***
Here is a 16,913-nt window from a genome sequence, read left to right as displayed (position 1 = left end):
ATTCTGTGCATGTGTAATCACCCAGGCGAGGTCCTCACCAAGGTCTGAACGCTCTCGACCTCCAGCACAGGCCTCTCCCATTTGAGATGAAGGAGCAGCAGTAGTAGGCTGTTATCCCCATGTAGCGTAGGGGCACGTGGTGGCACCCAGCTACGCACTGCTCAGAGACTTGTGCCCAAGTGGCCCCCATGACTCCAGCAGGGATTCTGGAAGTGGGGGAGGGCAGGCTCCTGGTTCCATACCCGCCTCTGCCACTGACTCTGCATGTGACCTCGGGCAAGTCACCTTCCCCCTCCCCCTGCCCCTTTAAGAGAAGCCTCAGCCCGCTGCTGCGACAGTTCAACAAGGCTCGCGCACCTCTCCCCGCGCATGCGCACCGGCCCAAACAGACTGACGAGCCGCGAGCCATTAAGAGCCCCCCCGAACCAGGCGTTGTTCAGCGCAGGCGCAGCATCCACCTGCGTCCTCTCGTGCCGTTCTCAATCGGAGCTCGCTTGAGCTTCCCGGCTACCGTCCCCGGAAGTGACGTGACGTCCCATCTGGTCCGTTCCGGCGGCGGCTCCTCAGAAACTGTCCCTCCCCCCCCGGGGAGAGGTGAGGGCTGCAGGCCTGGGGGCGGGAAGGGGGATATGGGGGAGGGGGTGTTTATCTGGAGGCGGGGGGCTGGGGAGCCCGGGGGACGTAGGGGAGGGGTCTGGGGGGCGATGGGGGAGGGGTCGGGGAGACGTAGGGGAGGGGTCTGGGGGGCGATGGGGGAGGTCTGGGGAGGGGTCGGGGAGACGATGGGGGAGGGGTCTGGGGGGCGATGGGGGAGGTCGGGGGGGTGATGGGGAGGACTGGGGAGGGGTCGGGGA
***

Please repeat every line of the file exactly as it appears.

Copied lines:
Here is a 16,913-nt window from a genome sequence, read left to right as displayed (position 1 = left end):
ATTCTGTGCATGTGTAATCACCCAGGCGAGGTCCTCACCAAGGTCTGAACGCTCTCGACCTCCAGCACAGGCCTCTCCCATTTGAGATGAAGGAGCAGCAGTAGTAGGCTGTTATCCCCATGTAGCGTAGGGGCACGTGGTGGCACCCAGCTACGCACTGCTCAGAGACTTGTGCCCAAGTGGCCCCCATGACTCCAGCAGGGATTCTGGAAGTGGGGGAGGGCAGGCTCCTGGTTCCATACCCGCCTCTGCCACTGACTCTGCATGTGACCTCGGGCAAGTCACCTTCCCCCTCCCCCTGCCCCTTTAAGAGAAGCCTCAGCCCGCTGCTGCGACAGTTCAACAAGGCTCGCGCACCTCTCCCCGCGCATGCGCACCGGCCCAAACAGACTGACGAGCCGCGAGCCATTAAGAGCCCCCCCGAACCAGGCGTTGTTCAGCGCAGGCGCAGCATCCACCTGCGTCCTCTCGTGCCGTTCTCAATCGGAGCTCGCTTGAGCTTCCCGGCTACCGTCCCCGGAAGTGACGTGACGTCCCATCTGGTCCGTTCCGGCGGCGGCTCCTCAGAAACTGTCCCTCCCCCCCCGGGGAGAGGTGAGGGCTGCAGGCCTGGGGGCGGGAAGGGGGATATGGGGGAGGGGGTGTTTATCTGGAGGCGGGGGGCTGGGGAGCCCGGGGGACGTAGGGGAGGGGTCTGGGGGGCGATGGGGGAGGGGTCGGGGAGACGTAGGGGAGGGGTCTGGGGGGCGATGGGGGAGGTCTGGGGAGGGGTCGGGGAGACGATGGGGGAGGGGTCTGGGGGGCGATGGGGGAGGTCGGGGGGGTGATGGGGAGGACTGGGGAGGGGTCGGGGA